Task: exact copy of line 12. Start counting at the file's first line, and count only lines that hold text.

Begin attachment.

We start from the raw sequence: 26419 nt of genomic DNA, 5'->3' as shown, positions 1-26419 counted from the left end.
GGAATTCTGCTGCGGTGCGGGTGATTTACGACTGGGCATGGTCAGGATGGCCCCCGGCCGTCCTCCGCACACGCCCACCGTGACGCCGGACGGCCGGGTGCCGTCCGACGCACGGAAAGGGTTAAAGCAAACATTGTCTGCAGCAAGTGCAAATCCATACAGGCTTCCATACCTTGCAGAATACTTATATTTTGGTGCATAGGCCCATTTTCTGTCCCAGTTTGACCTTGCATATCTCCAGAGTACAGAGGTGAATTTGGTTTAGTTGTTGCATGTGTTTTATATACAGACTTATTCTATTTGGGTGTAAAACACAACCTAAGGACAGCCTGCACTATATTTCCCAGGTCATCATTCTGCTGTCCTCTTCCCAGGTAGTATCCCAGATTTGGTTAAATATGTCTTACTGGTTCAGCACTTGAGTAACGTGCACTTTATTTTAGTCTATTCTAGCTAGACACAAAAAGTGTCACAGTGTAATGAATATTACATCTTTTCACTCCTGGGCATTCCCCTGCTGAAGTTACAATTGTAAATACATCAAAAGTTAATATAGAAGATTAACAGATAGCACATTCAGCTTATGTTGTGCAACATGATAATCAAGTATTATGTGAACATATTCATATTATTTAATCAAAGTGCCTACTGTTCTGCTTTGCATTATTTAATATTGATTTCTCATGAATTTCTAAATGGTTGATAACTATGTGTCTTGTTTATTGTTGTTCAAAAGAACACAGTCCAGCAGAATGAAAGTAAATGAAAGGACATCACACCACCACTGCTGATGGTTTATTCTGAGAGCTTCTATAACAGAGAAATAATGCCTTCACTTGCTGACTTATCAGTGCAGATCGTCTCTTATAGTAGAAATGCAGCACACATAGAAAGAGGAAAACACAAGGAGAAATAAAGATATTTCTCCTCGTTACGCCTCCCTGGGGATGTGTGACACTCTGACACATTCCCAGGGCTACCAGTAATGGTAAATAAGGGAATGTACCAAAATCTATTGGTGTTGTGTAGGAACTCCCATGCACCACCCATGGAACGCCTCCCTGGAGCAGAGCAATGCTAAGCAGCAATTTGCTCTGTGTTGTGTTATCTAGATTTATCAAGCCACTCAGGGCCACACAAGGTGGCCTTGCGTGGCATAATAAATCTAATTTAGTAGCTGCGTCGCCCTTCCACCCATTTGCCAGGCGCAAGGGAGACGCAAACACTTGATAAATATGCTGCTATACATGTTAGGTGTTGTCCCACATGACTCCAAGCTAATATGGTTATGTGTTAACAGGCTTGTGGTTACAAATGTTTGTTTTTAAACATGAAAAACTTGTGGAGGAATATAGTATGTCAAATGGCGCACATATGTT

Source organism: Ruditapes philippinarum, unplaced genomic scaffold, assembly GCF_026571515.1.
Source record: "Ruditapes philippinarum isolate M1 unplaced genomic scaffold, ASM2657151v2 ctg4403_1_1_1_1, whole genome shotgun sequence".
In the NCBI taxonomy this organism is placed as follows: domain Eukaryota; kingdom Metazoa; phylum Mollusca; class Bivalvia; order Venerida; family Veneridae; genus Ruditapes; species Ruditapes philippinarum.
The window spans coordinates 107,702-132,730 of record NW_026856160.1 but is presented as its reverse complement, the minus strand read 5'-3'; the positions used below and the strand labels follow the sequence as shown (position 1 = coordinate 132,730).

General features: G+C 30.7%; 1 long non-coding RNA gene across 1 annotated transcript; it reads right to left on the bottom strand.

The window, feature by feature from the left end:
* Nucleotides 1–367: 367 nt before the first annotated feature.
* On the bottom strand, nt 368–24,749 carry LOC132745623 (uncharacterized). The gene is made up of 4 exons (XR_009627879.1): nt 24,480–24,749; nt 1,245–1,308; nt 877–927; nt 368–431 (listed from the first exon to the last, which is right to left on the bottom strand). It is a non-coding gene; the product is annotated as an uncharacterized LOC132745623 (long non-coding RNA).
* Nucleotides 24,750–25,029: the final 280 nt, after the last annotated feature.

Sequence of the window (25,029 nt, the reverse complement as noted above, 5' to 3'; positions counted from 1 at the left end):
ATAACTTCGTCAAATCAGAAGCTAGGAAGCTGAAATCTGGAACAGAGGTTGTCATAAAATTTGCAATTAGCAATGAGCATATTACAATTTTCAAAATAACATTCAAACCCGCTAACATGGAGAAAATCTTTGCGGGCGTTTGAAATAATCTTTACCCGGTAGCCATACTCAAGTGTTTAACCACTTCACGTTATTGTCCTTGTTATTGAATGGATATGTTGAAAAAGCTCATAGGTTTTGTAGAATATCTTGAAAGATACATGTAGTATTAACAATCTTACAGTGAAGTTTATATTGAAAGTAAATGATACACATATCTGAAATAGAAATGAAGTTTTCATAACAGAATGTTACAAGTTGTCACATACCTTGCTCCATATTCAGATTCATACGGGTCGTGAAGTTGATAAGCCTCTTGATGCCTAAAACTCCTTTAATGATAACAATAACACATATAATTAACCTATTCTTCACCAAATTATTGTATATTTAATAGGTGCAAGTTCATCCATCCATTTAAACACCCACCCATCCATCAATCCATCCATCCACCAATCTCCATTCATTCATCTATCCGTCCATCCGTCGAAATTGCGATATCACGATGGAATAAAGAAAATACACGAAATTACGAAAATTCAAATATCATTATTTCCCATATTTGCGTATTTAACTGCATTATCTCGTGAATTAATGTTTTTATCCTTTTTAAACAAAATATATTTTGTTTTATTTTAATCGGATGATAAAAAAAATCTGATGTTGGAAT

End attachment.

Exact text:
Sequence of the window (25,029 nt, the reverse complement as noted above, 5' to 3'; positions counted from 1 at the left end):